It is difficult to directly measure interstitial flow velocities and the resulting shear stresses in vivo because of their slowness and heterogeneity (2). Measured velocities have been reported to vary between 0.1 and 4.0 μm/s (17, 18). Using a mathematical model of interstitial pressure-fluid flow, Jain et al. (19) showed that the interstitial fluid velocity in tumors is nearly zero in the center and increases rapidly in the periphery. In the present study, we studied one carcinoma line (i.e., human SCC25 oral squamous carcinoma cells) and three sarcoma lines (i.e., human MG63 and Saos2 osteosarcoma cells and SW1353 chondrosarcoma cells). These sarcoma cells are originated from tumors in bone and cartilage, whose formation and development are highly influenced by mechanical microenvironment. Because the interstitial flow-induced shear stress on bone cells in response to mechanical loading has been found to be 8–30 dynes/cm2 in vivo (20), we used a shear stress level of 12 dynes/cm2, which would be more relevant to the periphery of tumors (19), to investigate the roles of shear stress in modulating tumor cell signaling, gene expression, cell cycle, and differentiation. Our results suggest that mechanical forces play significant roles in modulating tumor cell responses and functions (cell cycle and differentiation). Normalization of tumor vasculature has emerged as an important concept in antiangiogenic therapy, and this may alter interstitial flow environment and enhance drug delivery (3, 19). Our findings suggest that the response of tumor cells to changes in interstitial flow-induced shear force should be considered in the management of the disease.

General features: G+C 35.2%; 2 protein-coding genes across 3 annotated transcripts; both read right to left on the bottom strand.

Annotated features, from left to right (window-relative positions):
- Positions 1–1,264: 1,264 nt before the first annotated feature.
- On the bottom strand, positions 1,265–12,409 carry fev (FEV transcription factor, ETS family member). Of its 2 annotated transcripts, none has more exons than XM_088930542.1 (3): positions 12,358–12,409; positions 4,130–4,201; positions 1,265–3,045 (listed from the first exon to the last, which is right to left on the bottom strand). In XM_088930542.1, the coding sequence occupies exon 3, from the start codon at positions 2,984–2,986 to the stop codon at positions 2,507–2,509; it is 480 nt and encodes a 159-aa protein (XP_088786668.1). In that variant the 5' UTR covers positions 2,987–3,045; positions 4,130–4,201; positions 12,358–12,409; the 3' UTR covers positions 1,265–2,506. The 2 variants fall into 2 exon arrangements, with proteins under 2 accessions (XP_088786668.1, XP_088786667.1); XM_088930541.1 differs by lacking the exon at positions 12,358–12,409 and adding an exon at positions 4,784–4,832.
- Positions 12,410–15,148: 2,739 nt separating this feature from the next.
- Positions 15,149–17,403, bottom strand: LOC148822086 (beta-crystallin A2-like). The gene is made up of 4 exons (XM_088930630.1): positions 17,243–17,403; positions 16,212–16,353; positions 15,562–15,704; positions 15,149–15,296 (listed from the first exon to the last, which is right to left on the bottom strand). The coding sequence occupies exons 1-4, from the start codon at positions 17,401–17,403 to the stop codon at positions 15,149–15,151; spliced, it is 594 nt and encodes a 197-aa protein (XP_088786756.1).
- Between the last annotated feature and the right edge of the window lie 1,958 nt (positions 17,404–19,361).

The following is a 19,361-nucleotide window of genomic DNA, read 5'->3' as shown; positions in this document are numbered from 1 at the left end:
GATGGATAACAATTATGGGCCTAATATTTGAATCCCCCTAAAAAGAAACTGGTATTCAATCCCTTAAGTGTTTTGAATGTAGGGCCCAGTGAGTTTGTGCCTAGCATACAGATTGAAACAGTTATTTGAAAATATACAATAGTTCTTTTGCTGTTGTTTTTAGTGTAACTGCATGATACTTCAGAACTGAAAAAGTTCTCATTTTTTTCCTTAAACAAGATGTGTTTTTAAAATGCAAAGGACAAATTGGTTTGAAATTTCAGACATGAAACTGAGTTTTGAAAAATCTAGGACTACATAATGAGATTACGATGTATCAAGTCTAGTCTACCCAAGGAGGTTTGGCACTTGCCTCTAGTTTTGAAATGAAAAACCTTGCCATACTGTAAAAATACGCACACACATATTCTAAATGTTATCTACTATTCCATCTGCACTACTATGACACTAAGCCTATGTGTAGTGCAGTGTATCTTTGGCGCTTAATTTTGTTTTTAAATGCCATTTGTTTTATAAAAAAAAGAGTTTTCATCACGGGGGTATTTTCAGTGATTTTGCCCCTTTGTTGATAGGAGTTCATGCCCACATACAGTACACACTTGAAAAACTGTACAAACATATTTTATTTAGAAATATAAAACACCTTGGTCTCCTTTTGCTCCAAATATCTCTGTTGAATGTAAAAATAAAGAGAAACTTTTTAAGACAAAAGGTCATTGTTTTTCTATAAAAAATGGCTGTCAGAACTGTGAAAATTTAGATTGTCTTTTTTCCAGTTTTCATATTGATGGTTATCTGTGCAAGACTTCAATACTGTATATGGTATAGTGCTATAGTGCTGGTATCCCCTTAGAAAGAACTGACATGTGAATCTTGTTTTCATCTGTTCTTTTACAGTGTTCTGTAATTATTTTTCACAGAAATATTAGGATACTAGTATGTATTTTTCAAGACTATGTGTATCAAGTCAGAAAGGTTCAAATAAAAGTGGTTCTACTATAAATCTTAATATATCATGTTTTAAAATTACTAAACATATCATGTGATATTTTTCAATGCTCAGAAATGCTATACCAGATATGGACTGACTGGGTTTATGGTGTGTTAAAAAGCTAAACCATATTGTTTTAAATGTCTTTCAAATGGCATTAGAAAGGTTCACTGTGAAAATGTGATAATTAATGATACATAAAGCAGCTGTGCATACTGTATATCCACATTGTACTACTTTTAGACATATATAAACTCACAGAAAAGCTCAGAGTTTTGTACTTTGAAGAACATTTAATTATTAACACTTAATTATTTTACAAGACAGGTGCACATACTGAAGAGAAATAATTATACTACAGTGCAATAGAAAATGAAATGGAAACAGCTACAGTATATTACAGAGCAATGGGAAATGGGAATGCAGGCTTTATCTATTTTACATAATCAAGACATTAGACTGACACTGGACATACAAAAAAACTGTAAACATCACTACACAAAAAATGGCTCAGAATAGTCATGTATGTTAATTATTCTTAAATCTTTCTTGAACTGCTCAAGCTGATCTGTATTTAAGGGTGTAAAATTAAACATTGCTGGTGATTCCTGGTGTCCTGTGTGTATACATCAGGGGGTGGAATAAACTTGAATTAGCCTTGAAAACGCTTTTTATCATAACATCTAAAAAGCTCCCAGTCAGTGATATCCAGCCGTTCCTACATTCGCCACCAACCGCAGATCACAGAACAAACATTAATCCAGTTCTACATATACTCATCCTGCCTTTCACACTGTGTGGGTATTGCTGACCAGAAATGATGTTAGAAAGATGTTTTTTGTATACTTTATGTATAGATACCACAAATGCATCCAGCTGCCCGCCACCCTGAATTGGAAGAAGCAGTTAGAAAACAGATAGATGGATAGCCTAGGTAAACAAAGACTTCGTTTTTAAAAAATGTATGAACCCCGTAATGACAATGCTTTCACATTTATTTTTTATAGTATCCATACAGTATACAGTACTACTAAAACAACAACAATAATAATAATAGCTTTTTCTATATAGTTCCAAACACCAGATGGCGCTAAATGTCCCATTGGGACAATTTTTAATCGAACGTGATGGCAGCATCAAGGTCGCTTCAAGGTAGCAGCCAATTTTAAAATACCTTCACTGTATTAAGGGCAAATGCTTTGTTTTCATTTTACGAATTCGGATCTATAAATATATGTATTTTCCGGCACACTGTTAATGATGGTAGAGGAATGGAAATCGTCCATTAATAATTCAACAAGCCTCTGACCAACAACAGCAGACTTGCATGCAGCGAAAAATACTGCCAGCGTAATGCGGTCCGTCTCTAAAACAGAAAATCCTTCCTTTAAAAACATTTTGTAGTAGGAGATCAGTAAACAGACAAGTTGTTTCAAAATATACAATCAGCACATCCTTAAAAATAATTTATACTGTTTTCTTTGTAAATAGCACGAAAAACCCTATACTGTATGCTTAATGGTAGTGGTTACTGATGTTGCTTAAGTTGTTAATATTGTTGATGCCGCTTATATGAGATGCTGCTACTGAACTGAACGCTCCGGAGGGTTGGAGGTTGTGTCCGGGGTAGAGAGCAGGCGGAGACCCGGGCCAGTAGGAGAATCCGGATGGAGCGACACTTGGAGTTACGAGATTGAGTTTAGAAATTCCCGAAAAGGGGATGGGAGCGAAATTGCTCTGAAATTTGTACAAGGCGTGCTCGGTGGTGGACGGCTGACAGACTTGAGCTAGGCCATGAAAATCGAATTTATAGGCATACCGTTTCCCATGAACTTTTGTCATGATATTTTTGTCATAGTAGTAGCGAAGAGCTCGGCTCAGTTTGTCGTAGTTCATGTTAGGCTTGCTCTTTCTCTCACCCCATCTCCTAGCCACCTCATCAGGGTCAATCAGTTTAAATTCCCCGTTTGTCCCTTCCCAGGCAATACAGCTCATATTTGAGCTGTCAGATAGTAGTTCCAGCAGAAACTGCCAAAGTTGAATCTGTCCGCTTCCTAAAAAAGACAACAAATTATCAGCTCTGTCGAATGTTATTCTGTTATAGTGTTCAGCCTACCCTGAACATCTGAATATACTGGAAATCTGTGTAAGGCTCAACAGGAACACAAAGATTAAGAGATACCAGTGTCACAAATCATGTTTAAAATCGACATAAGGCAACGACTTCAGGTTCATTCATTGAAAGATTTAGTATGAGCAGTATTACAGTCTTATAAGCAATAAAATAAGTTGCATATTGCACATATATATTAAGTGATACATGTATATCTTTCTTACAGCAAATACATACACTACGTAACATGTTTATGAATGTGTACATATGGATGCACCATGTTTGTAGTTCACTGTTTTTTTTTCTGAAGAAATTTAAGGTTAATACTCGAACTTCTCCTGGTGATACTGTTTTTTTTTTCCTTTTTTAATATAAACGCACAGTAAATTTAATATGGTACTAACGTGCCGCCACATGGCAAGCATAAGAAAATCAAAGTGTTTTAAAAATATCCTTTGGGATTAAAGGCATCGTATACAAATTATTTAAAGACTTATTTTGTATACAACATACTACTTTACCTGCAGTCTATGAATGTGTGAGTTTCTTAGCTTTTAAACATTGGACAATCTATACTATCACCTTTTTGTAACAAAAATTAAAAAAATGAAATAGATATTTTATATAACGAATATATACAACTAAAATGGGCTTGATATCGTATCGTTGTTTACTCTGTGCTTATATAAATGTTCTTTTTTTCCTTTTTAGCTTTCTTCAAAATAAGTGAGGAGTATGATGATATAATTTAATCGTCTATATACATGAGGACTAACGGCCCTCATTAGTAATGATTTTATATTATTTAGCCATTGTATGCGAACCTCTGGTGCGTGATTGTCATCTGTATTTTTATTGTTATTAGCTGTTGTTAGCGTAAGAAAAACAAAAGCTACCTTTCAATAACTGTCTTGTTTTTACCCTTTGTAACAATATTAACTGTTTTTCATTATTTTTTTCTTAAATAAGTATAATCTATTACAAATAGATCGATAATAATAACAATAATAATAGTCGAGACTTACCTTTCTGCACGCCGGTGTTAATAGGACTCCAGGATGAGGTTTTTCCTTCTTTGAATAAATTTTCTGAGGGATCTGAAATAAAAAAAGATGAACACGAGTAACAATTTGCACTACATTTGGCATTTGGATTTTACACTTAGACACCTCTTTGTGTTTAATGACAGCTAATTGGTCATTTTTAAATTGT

Another implication of our study is the potential role of shear stress in tumor metastasis. Tumor cells leaving a primary tumor are subjected to shear stress in blood and lymphatic vessels. There is evidence that tumor cell metastasis occurs mainly to some specific tissues/organs, e.g., liver (21), but not to others, e.g., heart and large arterial wall (22). It is possible that such region-specificity for tumor metastasis is related to the different shear stress/flow patterns. The present findings suggest that tissues/organs receiving laminar shear stress with a large forward component (12 dynes/cm2) would result in G2/M arrest of the metastatic tumor cells; such G2/M arrest would facilitate the removal of tumor cells by the immune system (23). There is evidence that disturbed flow with a very low net shear stress has effects on intracellular signaling and cell cycle that are opposite to those of shear stress with a large forward flow (24, 25). Therefore, it is possible that tumor cells in regions receiving disturbed/low shear flow would not undergo G2/M arrest and their metastasis/invasion would thus be promoted. Thus, different flow patterns may have differential actions on tumor cell metastasis or invasion, and the effects of disturbed flow on tumor cell cycle deserve further investigations.